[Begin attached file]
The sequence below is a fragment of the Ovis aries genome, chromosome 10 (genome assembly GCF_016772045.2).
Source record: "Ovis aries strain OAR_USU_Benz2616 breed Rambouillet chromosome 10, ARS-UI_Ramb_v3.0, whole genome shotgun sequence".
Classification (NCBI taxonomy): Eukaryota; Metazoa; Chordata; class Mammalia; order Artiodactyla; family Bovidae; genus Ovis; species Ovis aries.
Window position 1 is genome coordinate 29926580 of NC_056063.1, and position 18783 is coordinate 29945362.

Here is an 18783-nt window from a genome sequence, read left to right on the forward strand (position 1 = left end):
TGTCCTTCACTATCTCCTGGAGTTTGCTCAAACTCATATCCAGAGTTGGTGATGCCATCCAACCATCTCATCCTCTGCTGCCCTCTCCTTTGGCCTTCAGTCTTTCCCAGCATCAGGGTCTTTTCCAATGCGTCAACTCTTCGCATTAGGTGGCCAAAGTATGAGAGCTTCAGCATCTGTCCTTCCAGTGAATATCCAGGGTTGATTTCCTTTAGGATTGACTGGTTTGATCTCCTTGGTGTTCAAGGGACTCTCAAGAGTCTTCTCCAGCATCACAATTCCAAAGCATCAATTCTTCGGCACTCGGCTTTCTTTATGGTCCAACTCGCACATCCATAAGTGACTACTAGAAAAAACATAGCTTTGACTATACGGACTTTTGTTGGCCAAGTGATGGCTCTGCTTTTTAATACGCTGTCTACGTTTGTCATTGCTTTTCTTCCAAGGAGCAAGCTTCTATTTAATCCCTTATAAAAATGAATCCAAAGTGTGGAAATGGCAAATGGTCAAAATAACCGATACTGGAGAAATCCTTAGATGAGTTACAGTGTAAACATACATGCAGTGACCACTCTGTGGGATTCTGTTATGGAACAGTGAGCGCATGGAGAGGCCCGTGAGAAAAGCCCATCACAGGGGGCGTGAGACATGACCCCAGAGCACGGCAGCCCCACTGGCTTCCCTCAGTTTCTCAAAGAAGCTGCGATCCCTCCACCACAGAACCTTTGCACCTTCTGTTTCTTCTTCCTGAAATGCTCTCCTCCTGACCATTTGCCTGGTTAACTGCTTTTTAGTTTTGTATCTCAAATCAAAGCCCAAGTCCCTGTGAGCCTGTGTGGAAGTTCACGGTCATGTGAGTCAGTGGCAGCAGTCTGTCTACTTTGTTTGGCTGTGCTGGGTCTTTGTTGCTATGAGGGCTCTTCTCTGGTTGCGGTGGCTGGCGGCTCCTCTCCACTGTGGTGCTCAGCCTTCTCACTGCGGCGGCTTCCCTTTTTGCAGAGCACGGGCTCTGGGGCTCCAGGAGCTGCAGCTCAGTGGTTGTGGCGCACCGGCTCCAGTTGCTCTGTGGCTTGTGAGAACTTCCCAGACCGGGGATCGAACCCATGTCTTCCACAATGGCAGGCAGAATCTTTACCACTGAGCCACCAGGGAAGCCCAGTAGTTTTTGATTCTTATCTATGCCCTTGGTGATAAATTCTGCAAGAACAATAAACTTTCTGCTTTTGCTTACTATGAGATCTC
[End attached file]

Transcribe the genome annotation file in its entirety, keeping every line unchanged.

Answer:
The sequence below is a fragment of the Ovis aries genome, chromosome 10 (genome assembly GCF_016772045.2).
Source record: "Ovis aries strain OAR_USU_Benz2616 breed Rambouillet chromosome 10, ARS-UI_Ramb_v3.0, whole genome shotgun sequence".
Classification (NCBI taxonomy): Eukaryota; Metazoa; Chordata; class Mammalia; order Artiodactyla; family Bovidae; genus Ovis; species Ovis aries.
Window position 1 is genome coordinate 29926580 of NC_056063.1, and position 18783 is coordinate 29945362.

Here is an 18783-nt window from a genome sequence, read left to right on the forward strand (position 1 = left end):
TGTCCTTCACTATCTCCTGGAGTTTGCTCAAACTCATATCCAGAGTTGGTGATGCCATCCAACCATCTCATCCTCTGCTGCCCTCTCCTTTGGCCTTCAGTCTTTCCCAGCATCAGGGTCTTTTCCAATGCGTCAACTCTTCGCATTAGGTGGCCAAAGTATGAGAGCTTCAGCATCTGTCCTTCCAGTGAATATCCAGGGTTGATTTCCTTTAGGATTGACTGGTTTGATCTCCTTGGTGTTCAAGGGACTCTCAAGAGTCTTCTCCAGCATCACAATTCCAAAGCATCAATTCTTCGGCACTCGGCTTTCTTTATGGTCCAACTCGCACATCCATAAGTGACTACTAGAAAAAACATAGCTTTGACTATACGGACTTTTGTTGGCCAAGTGATGGCTCTGCTTTTTAATACGCTGTCTACGTTTGTCATTGCTTTTCTTCCAAGGAGCAAGCTTCTATTTAATCCCTTATAAAAATGAATCCAAAGTGTGGAAATGGCAAATGGTCAAAATAACCGATACTGGAGAAATCCTTAGATGAGTTACAGTGTAAACATACATGCAGTGACCACTCTGTGGGATTCTGTTATGGAACAGTGAGCGCATGGAGAGGCCCGTGAGAAAAGCCCATCACAGGGGGCGTGAGACATGACCCCAGAGCACGGCAGCCCCACTGGCTTCCCTCAGTTTCTCAAAGAAGCTGCGATCCCTCCACCACAGAACCTTTGCACCTTCTGTTTCTTCTTCCTGAAATGCTCTCCTCCTGACCATTTGCCTGGTTAACTGCTTTTTAGTTTTGTATCTCAAATCAAAGCCCAAGTCCCTGTGAGCCTGTGTGGAAGTTCACGGTCATGTGAGTCAGTGGCAGCAGTCTGTCTACTTTGTTTGGCTGTGCTGGGTCTTTGTTGCTATGAGGGCTCTTCTCTGGTTGCGGTGGCTGGCGGCTCCTCTCCACTGTGGTGCTCAGCCTTCTCACTGCGGCGGCTTCCCTTTTTGCAGAGCACGGGCTCTGGGGCTCCAGGAGCTGCAGCTCAGTGGTTGTGGCGCACCGGCTCCAGTTGCTCTGTGGCTTGTGAGAACTTCCCAGACCGGGGATCGAACCCATGTCTTCCACAATGGCAGGCAGAATCTTTACCACTGAGCCACCAGGGAAGCCCAGTAGTTTTTGATTCTTATCTATGCCCTTGGTGATAAATTCTGCAAGAACAATAAACTTTCTGCTTTTGCTTACTATGAGATCTC